The fort's interior was a huge logistical resource center, including sawmills, warehouses, quartermaster maintenance depots, ammunition magazines, and living quarters for the 2,000 men who handled the operations and defended the post. After the fortress was completed in June 1863, Rosecrans ventured to the south.[17] The fortress was never attacked, in part because the Union troops held the town of Murfreesboro hostage by training their artillery on the courthouse. Major portions of the earthworks still exist and have been incorporated into the battlefield historic site.

Post-Civil War

Murfreesboro was first developed as a mainly agricultural community, but by 1853 the area was home to several colleges and academies, gaining the nickname the "Athens of Tennessee". Despite the wartime trauma, the town's growth had begun to recover by the early 1900s, in contrast to other areas of the devastated South.

In 1911, the state legislature created Middle Tennessee State Normal School, a two-year institute to train teachers. It soon merged with the Tennessee College for Women. In 1925 the Normal School was expanded to a full, four-year curriculum and college. With additional expansion of programs and addition of graduate departments, in 1965 it became Middle Tennessee State University.[18] MTSU now has the largest undergraduate enrollment in the state, including many international students.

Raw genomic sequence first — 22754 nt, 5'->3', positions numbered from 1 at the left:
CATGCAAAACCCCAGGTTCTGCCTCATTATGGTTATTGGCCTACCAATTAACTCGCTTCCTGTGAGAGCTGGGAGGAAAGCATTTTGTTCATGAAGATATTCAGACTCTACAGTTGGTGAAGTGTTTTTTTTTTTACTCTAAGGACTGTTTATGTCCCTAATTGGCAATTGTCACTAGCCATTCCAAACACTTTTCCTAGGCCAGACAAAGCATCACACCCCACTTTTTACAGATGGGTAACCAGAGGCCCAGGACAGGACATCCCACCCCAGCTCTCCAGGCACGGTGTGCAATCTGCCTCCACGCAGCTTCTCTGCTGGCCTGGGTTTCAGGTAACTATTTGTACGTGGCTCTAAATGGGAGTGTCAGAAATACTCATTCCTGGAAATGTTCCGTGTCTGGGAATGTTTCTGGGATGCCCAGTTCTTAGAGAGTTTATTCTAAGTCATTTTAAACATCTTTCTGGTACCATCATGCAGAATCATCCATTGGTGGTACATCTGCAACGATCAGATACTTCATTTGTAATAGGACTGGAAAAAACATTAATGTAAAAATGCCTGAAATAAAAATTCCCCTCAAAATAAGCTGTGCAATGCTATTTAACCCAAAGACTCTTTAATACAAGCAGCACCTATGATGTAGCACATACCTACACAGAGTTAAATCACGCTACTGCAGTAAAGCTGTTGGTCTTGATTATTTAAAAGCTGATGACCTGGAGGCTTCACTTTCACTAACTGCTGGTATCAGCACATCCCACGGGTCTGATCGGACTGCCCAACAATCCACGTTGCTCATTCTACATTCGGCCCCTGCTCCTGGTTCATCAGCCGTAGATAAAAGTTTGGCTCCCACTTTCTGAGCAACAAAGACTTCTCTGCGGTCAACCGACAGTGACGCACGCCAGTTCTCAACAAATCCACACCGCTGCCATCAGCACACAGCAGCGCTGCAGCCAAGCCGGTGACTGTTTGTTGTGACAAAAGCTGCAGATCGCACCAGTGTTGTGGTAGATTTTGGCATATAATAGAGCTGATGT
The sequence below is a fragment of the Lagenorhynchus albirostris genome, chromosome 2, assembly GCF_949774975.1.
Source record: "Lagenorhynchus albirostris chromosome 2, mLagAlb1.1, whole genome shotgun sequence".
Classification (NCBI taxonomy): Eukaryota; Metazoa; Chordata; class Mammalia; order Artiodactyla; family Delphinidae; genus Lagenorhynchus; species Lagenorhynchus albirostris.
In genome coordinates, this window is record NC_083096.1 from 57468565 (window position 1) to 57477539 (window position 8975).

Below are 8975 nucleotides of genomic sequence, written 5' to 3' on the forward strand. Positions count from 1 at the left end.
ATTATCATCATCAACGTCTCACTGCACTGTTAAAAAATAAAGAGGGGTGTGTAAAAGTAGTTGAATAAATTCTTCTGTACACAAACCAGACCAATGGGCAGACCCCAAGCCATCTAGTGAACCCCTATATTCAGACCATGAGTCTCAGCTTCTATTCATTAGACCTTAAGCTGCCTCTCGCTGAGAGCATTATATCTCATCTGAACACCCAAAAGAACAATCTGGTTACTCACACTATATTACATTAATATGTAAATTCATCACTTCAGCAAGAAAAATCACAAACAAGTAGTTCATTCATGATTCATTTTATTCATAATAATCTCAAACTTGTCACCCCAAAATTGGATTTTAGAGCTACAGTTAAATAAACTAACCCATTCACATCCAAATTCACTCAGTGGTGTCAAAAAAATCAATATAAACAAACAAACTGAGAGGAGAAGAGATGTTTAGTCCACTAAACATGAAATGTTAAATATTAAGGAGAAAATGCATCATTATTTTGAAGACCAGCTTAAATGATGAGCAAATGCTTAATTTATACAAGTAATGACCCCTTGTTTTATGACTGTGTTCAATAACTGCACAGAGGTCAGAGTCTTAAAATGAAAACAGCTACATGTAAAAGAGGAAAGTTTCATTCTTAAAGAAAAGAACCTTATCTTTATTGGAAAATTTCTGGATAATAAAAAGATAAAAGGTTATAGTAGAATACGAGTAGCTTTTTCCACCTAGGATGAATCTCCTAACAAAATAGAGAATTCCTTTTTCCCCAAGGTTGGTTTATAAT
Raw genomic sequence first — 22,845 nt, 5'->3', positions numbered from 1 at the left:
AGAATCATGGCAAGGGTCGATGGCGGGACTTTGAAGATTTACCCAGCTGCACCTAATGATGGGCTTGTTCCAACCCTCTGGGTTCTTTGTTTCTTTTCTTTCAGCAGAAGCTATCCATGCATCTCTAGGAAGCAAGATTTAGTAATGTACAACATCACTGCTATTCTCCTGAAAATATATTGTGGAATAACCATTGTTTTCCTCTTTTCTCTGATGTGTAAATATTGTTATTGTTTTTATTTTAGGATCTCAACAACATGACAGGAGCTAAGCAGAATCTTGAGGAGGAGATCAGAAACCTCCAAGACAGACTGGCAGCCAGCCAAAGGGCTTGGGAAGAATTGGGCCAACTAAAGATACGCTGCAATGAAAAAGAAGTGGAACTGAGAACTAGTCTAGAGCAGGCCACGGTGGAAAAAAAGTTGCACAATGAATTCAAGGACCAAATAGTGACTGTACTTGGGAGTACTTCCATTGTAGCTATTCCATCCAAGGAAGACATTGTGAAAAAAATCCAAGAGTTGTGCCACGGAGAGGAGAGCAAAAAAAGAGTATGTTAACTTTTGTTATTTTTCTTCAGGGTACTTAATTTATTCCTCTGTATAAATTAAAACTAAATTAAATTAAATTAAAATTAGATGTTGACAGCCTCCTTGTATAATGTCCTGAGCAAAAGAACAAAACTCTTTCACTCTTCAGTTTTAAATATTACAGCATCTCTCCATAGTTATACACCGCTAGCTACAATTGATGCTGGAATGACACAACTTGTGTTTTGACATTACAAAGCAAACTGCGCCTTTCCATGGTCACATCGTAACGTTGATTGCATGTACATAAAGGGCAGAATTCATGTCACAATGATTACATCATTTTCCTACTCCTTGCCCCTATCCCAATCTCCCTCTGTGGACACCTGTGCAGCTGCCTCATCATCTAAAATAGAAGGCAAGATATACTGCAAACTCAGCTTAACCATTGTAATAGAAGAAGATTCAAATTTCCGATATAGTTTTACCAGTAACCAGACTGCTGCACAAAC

World War II was an impetus for industrial development, and Murfreesboro diversified into industry, manufacturing, and education. Growth has been steady since that time, creating a stable economy.

Since the last decade of the 20th century, Murfreesboro has enjoyed substantial residential and commercial growth, with its population increasing 123.9% between 1990 and 2010, from 44,922 to 108,755.[19] The city has been a destination for many refugee immigrants who have left areas affected by warfare; since 1990 numerous people from Somalia and Kurds from Iraq have settled there.[citation needed] The city has also attracted numerous international students to the university.[20]